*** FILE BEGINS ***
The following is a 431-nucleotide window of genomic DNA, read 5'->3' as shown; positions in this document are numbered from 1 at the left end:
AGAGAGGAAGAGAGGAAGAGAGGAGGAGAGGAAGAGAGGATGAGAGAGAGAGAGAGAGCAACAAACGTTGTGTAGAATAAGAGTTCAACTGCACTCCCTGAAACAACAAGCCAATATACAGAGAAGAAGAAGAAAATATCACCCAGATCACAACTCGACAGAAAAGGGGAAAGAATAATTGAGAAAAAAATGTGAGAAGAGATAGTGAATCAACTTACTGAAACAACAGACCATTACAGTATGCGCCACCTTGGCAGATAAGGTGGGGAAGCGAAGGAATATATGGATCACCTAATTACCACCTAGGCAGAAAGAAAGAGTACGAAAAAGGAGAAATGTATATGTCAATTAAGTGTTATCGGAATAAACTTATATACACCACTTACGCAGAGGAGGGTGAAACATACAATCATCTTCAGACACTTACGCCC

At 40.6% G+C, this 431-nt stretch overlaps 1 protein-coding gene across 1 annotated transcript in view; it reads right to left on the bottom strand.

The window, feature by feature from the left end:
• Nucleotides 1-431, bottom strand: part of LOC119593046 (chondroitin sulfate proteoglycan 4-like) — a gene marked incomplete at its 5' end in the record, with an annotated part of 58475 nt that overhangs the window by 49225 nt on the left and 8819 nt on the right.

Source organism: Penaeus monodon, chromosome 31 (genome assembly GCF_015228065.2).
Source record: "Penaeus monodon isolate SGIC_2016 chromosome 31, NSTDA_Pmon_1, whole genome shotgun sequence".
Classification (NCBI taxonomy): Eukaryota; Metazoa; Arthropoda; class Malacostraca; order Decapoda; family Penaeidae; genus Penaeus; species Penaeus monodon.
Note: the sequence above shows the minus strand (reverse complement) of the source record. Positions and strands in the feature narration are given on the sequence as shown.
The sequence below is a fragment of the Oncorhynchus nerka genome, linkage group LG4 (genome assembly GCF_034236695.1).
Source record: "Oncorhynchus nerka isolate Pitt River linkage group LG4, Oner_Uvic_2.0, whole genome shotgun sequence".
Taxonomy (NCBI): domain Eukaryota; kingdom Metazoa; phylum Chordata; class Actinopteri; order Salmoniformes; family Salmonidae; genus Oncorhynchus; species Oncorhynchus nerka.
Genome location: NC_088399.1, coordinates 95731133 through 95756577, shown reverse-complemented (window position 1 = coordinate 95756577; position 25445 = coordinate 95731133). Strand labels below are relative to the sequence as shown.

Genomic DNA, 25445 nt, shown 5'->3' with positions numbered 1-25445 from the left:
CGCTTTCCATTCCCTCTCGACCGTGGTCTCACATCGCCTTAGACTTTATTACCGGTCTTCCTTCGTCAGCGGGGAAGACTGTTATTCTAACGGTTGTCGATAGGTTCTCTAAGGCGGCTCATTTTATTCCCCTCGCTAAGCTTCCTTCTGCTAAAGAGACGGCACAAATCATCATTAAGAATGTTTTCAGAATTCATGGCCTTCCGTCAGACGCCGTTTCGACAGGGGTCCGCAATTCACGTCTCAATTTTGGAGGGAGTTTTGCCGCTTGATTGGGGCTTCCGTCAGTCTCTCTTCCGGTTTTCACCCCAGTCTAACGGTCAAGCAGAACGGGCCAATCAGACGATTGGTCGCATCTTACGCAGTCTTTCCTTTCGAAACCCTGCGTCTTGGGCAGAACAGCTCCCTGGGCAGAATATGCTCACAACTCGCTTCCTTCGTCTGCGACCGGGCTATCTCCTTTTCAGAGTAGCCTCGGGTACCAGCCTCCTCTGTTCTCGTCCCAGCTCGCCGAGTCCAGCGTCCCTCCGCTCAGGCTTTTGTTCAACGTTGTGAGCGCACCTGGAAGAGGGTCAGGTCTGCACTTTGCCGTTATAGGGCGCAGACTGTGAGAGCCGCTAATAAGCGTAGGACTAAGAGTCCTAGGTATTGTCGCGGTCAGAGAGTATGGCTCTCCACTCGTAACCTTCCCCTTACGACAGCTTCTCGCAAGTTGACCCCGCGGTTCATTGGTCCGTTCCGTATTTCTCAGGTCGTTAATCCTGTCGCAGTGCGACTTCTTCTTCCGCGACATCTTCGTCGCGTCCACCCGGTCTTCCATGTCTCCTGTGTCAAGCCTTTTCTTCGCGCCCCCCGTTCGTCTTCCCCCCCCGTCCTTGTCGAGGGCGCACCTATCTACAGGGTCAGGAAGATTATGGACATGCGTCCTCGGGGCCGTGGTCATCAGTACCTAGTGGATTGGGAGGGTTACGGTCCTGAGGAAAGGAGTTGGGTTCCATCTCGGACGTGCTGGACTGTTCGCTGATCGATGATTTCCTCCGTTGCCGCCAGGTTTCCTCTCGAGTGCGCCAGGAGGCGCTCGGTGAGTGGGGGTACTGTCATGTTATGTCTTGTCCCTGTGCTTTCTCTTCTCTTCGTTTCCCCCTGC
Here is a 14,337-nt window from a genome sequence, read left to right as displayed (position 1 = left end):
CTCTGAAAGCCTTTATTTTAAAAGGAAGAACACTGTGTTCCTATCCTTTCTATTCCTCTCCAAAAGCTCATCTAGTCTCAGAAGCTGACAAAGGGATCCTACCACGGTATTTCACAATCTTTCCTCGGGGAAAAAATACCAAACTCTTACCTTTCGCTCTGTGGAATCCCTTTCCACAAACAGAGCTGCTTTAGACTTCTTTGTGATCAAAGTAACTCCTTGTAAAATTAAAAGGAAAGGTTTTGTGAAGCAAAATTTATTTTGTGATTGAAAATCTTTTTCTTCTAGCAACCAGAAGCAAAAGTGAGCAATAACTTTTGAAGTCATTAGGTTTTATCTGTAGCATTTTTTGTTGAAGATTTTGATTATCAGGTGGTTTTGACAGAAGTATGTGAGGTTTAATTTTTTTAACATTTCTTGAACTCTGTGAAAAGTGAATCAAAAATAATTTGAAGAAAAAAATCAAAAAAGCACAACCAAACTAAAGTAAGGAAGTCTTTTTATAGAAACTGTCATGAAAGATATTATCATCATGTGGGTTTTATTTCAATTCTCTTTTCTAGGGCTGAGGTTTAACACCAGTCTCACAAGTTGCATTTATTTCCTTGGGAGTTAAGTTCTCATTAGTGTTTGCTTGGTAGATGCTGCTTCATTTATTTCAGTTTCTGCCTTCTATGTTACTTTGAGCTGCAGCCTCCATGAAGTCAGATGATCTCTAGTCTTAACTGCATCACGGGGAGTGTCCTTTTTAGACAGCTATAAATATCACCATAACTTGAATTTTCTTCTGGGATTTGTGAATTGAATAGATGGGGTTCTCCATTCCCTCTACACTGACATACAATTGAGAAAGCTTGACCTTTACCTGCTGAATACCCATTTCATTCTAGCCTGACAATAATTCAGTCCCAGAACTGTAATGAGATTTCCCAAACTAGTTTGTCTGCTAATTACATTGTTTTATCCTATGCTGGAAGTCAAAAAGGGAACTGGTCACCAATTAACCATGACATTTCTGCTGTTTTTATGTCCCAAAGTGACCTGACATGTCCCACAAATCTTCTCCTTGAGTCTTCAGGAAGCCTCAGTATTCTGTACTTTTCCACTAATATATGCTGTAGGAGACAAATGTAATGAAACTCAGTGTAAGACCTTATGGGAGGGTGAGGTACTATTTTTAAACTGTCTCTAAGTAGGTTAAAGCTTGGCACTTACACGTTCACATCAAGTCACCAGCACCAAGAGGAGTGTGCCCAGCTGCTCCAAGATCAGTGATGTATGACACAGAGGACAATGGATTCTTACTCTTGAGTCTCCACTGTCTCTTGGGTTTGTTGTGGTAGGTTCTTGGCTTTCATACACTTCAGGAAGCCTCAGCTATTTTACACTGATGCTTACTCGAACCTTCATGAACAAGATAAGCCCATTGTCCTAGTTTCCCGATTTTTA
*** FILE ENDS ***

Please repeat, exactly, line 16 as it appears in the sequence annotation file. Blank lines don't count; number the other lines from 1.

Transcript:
Here is a 14,337-nt window from a genome sequence, read left to right as displayed (position 1 = left end):